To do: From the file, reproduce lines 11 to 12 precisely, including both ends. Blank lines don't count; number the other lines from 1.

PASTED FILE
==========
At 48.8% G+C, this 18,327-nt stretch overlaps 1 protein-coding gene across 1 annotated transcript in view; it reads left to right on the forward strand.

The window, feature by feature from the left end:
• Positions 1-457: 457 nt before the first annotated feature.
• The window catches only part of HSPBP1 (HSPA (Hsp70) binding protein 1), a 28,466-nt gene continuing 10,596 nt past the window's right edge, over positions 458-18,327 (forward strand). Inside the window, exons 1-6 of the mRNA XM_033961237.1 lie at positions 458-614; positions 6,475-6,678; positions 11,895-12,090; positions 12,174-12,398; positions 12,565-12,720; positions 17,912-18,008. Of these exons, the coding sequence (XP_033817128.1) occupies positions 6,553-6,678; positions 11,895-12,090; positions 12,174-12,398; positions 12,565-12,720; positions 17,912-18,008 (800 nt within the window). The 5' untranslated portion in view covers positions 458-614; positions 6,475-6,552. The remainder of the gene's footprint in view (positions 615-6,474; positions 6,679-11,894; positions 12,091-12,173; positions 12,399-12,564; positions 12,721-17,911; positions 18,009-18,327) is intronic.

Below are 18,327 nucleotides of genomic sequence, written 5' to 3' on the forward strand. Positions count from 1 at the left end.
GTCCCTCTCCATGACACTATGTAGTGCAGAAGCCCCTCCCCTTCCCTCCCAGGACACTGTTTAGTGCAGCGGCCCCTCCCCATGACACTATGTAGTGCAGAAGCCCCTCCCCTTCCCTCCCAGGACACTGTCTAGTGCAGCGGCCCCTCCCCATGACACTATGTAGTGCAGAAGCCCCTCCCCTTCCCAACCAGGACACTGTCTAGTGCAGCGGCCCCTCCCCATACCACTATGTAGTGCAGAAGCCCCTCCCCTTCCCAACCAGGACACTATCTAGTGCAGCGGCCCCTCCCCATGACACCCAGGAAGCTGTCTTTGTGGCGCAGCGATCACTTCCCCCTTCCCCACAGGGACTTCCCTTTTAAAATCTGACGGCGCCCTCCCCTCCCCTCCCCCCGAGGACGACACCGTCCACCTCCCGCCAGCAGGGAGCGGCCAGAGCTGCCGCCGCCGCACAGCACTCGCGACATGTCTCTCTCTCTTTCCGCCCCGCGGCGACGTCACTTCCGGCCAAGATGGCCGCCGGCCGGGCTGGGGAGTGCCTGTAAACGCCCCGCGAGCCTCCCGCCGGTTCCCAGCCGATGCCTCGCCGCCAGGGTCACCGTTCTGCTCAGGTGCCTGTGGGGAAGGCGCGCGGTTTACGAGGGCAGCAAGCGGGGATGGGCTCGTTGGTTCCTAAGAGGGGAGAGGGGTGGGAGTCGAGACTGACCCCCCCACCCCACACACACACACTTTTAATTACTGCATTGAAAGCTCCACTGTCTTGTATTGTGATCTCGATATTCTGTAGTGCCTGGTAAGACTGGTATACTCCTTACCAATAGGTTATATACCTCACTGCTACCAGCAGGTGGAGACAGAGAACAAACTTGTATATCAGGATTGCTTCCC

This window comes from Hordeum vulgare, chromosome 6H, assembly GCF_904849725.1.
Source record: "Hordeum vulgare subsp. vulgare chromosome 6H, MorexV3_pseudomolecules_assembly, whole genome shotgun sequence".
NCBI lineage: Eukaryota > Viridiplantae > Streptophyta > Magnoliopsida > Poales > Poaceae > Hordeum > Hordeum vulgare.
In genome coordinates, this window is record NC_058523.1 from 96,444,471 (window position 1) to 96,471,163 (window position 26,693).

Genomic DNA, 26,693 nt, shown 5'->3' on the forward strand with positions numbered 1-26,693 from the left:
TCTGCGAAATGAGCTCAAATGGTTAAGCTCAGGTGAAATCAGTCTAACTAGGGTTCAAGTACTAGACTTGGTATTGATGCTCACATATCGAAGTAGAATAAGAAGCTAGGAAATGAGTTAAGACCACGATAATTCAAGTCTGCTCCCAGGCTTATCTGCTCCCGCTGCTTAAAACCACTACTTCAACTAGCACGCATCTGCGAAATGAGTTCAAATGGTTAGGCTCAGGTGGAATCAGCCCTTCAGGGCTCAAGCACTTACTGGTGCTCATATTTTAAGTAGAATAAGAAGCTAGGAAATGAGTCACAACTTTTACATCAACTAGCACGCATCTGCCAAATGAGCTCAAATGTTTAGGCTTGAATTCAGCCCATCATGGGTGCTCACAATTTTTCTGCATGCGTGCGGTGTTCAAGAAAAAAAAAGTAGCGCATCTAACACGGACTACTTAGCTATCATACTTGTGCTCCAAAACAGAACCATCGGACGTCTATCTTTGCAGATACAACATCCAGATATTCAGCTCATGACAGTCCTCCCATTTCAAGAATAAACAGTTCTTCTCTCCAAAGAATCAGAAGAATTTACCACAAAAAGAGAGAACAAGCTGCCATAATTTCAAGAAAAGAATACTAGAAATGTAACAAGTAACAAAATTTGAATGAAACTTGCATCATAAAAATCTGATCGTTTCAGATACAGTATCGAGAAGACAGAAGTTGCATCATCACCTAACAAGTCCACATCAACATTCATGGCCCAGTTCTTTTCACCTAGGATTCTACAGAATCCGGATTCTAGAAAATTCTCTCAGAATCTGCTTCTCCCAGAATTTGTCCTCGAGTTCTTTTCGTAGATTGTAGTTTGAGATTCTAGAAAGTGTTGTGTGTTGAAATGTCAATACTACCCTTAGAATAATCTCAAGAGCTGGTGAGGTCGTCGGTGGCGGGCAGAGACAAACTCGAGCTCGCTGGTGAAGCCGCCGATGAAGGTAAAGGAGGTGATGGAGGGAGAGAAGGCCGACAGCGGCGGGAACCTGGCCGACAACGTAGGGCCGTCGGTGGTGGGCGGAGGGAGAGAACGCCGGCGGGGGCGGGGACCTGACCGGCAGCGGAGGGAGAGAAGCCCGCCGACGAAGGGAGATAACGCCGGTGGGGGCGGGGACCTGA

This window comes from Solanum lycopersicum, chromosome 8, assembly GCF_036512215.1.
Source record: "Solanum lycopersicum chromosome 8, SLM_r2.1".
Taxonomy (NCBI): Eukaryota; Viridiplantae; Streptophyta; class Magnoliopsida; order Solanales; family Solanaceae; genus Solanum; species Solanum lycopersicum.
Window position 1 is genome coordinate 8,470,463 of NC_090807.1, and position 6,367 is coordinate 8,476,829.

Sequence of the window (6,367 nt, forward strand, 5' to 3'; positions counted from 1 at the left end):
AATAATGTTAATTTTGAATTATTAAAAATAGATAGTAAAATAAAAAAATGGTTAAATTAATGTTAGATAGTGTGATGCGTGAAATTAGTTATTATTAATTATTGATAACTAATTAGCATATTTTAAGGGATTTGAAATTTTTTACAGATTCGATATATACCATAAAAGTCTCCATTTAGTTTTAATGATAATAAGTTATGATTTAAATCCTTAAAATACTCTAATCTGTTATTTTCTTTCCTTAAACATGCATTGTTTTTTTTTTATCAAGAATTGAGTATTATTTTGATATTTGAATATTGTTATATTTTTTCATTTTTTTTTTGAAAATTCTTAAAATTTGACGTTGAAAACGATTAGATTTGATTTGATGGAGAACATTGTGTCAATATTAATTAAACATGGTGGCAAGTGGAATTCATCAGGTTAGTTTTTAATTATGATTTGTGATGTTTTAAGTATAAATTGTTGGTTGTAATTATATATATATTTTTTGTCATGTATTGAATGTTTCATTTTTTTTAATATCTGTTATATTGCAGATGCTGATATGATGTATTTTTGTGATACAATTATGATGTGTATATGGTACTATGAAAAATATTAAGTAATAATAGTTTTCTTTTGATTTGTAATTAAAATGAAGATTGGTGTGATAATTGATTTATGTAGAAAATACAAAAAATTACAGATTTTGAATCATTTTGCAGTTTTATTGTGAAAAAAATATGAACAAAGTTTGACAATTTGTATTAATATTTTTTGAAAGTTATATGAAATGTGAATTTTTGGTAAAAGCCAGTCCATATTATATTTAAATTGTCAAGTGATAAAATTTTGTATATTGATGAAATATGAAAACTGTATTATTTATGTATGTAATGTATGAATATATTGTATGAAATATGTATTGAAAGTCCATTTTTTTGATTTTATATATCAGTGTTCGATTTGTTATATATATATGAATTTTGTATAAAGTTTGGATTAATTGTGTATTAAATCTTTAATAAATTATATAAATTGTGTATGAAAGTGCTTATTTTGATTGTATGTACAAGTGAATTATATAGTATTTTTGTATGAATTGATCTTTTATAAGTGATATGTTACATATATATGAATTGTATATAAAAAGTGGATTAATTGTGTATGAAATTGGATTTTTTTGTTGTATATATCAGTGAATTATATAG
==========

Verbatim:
Genomic DNA, 26,693 nt, shown 5'->3' on the forward strand with positions numbered 1-26,693 from the left:
TCTGCGAAATGAGCTCAAATGGTTAAGCTCAGGTGAAATCAGTCTAACTAGGGTTCAAGTACTAGACTTGGTATTGATGCTCACATATCGAAGTAGAATAAGAAGCTAGGAAATGAGTTAAGACCACGATAATTCAAGTCTGCTCCCAGGCTTATCTGCTCCCGCTGCTTAAAACCACTACTTCAACTAGCACGCATCTGCGAAATGAGTTCAAATGGTTAGGCTCAGGTGGAATCAGCCCTTCAGGGCTCAAGCACTTACTGGTGCTCATATTTTAAGTAGAATAAGAAGCTAGGAAATGAGTCACAACTTTTACATCAACTAGCACGCATCTGCCAAATGAGCTCAAATGTTTAGGCTTGAATTCAGCCCATCATGGGTGCTCACAATTTTTCTGCATGCGTGCGGTGTTCAAGAAAAAAAAAGTAGCGCATCTAACACGGACTACTTAGCTATCATACTTGTGCTCCAAAACAGAACCATCGGACGTCTATCTTTGCAGATACAACATCCAGATATTCAGCTCATGACAGTCCTCCCATTTCAAGAATAAACAGTTCTTCTCTCCAAAGAATCAGAAGAATTTACCACAAAAAGAGAGAACAAGCTGCCATAATTTCAAGAAAAGAATACTAGAAATGTAACAAGTAACAAAATTTGAATGAAACTTGCATCATAAAAATCTGATCGTTTCAGATACAGTATCGAGAAGACAGAAGTTGCATCATCACCTAACAAGTCCACATCAACATTCATGGCCCAGTTCTTTTCACCTAGGATTCTACAGAATCCGGATTCTAGAAAATTCTCTCAGAATCTGCTTCTCCCAGAATTTGTCCTCGAGTTCTTTTCGTAGATTGTAGTTTGAGATTCTAGAAAGTGTTGTGTGTTGAAATGTCAATACTACCCTTAGAATAATCTCAAGAGCTGGTGAGGTCGTCGGTGGCGGGCAGAGACAAACTCGAGCTCGCTGGTGAAGCCGCCGATGAAGGTAAAGGAGGTGATGGAGGGAGAGAAGGCCGACAGCGGCGGGAACCTGGCCGACAACGTAGGGCCGTCGGTGGTGGGCGGAGGGAGAGAACGCCGGCGGGGGCGGGGACCTGACCGGCAGCGGAGGGAGAGAAGCCCGCCGACGAAGGGAGATAACGCCGGTGGGGGCGGGGACCTGA